There's energy to be saved—and the data center can lead the way.
According to the nonprofit Alliance to Save Energy, buildings use 40% of the energy and 70% of the electricity in the US. They also emit more than one-third of US greenhouse gas emissions (more than any other sector of the economy), making energy efficiency in buildings incredibly important.
IT data center managers can help facilities managers in the area of energy management.
The conversion to "green" data centers has yielded huge energy savings. These savings were gleaned from servers and storage that now use less power, coupled with better planning of where data center assets were situated so HVAC cooling systems could work most efficiently. These lessons can be applied to facilities as well.
So, why not apply data center practices to building facilities? Applying data center green practices to facilities is still a cultural shift for many companies, but executives are starting to recognize the natural synergy between the two when it comes to energy management.
However, to make smart building management successful, you need both the buy-in from top management and a transition management team that systematically implements smart building concepts and the technology that drives it. This buy-in and the transition must start on the ground floor. To make it happen, data center and facilities managers must get together to show the value of applying green data center practices to facilities.
SEE: Green tech initiatives: Best practices and breakthroughs (free PDF) (Tech Republic)
Smart building management
Here are four strategies to transfer smart data center practices to facilities management:
1. Conduct energy audits
A good place to start is by taking advantage of energy audits for your general facilities. Most utility companies offer free energy audits to businesses. Data center managers often use these audits to improve data center energy efficiency, but it can also benefit other facility areas.
2. Obtain modeling and analytics software for smart energy management
Data center managers use software to model the data center and redesign it for energy efficiency. The software also enables managers to establish a return on investment (ROI) and to measure how long it will take to recoup the investment. There is no reason why this type of software and its analytics can't be applied to general office space.
3. Consider reducing your facility square footage under management
Companies steadily reduce square footage under management by converting more employees to home workers, thereby consolidating office space. As companies do this, IT and the data center play vital roles because employees working at home need IT equipment and communications to work remotely.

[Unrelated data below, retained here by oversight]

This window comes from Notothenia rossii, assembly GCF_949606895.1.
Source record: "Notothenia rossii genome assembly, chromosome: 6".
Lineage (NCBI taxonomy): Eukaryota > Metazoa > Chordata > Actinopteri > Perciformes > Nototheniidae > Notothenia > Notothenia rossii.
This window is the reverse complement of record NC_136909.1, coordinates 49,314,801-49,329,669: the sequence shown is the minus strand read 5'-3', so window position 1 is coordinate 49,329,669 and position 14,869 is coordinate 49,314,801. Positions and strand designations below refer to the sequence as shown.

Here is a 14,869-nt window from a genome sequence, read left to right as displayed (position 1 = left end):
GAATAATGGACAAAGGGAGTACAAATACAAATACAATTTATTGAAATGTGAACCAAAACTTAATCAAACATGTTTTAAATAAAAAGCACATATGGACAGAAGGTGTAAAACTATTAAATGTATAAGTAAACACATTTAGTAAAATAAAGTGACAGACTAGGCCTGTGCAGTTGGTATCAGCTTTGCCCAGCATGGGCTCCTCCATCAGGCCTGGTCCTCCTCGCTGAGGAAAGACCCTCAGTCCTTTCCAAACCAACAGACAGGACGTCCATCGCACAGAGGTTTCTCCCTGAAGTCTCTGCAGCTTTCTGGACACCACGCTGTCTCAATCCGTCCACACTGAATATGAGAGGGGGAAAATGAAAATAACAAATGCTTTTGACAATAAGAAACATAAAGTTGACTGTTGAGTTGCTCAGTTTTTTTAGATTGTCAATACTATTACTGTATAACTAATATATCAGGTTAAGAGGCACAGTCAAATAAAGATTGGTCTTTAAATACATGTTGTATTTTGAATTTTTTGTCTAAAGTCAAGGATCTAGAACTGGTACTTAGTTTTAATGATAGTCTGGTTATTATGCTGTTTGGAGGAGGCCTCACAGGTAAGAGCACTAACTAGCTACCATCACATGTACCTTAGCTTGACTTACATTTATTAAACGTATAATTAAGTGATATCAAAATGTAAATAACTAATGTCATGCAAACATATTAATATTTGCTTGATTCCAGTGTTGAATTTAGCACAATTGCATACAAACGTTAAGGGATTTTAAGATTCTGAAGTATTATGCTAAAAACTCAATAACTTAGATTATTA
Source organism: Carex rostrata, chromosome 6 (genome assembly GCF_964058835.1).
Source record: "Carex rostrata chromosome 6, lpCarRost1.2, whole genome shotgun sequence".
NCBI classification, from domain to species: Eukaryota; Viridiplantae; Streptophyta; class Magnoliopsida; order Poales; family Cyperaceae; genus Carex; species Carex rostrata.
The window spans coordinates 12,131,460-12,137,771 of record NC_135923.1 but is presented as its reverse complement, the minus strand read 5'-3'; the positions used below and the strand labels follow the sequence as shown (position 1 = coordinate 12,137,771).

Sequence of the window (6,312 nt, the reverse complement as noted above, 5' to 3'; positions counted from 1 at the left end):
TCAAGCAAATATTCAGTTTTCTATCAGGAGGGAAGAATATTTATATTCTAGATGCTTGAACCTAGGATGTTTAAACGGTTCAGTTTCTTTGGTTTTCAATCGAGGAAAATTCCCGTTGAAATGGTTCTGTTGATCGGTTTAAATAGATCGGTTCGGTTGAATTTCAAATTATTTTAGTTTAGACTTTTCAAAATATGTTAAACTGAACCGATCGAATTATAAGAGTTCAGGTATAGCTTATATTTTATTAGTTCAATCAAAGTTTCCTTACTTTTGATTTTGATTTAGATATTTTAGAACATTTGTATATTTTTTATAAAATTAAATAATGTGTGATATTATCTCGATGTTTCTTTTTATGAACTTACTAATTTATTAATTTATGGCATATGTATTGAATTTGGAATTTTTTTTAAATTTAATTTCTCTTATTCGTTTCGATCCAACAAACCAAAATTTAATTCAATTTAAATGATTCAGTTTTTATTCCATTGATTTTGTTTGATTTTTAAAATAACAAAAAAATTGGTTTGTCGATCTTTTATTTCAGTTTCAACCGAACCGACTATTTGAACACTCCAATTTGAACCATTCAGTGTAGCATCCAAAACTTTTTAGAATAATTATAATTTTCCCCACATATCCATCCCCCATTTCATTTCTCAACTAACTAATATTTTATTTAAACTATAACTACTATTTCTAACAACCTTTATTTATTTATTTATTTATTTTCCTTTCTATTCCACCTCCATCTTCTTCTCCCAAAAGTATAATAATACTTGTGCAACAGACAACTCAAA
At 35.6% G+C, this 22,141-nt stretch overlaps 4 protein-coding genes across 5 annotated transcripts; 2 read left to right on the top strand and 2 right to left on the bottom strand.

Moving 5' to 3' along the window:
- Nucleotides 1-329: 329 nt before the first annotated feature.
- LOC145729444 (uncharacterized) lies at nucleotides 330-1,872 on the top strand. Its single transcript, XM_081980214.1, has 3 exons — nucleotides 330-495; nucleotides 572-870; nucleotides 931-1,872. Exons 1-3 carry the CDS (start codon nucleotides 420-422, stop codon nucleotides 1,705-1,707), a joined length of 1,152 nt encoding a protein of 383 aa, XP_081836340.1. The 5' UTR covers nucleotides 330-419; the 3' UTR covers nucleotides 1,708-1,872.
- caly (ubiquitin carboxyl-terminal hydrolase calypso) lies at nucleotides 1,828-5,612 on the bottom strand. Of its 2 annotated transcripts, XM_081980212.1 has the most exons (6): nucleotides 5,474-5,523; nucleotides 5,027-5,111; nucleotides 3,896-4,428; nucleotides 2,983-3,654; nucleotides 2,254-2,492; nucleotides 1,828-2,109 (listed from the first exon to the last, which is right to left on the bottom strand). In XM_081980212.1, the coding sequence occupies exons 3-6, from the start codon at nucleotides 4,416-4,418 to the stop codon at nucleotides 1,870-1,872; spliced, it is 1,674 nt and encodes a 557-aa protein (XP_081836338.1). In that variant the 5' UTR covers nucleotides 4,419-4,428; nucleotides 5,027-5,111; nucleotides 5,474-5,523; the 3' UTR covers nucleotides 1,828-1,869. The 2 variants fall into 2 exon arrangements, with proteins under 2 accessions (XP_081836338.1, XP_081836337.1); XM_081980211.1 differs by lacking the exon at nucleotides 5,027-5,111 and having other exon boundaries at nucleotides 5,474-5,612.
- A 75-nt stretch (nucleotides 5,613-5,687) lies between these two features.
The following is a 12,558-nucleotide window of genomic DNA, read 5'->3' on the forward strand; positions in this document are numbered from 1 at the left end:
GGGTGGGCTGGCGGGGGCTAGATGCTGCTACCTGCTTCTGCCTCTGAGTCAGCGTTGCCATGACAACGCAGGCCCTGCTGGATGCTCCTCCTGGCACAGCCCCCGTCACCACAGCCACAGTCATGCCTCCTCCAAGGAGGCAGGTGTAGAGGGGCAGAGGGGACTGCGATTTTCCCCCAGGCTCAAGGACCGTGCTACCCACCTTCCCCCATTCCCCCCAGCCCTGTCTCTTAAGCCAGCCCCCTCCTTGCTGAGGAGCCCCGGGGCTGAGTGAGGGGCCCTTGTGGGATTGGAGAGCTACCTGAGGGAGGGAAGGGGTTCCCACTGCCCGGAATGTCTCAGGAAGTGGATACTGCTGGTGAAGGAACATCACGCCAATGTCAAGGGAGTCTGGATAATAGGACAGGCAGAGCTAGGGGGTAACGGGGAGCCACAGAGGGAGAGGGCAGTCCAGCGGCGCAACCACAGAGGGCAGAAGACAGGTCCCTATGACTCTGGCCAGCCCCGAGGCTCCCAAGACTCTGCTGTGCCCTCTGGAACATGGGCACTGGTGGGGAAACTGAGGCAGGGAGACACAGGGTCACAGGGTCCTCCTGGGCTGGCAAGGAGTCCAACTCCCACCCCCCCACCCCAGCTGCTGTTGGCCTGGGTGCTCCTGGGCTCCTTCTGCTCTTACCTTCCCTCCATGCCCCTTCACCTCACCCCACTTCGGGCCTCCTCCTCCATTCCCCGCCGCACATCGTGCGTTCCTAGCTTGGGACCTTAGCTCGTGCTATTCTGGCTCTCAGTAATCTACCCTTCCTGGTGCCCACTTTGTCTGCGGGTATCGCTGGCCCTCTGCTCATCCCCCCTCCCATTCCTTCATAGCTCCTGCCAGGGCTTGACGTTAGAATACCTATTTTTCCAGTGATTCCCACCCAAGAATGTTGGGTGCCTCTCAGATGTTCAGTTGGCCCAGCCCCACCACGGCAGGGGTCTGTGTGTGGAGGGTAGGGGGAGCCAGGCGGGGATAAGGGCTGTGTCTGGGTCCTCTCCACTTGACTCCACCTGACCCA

SEE: IT leader's guide to optimizing vendor relationships (Tech Pro Research)
4. Work with your vendors
Many data centers employ designers and energy efficiency experts as well as HVAC equipment providers to assist in redesigning data centers for energy efficiency. The same people can also assist in facilities redesign for energy savings.
The bottom line is that data center's experience with energy savings can be applied in other areas of company operations. The sooner CIOs and other decision-makers at the C-level capitalize on this area of IT expertise, the sooner savings will start.
- How to save energy in your data center (Tech Republic)
- Google just put an AI in charge of keeping its data centers cool (TechRepublic)
- How to use IoT to save money on your office bills (TechRepublic)
- This data center's excess heat will help warm thousands of homes (ZDNet)
- 10 ways smart offices are saving energy and lowering their carbon footprint (ZDNet)
- Video: Tips to make your office more environmentally friendly (TechRepublic)
Mary E. Shacklett is president of Transworld Data, a technology research and market development firm. Prior to founding the company, Mary was Senior Vice President of Marketing and Technology at TCCU, Inc., a financial services firm; Vice President of Product Research and Software Development for Summit Information Systems, a computer software company; and Vice President of Strategic Planning and Technology at FSI International, a multinational manufacturing company in the semiconductor industry. Mary is a keynote speaker and has more than 1,000 articles, research studies, and technology publications in print.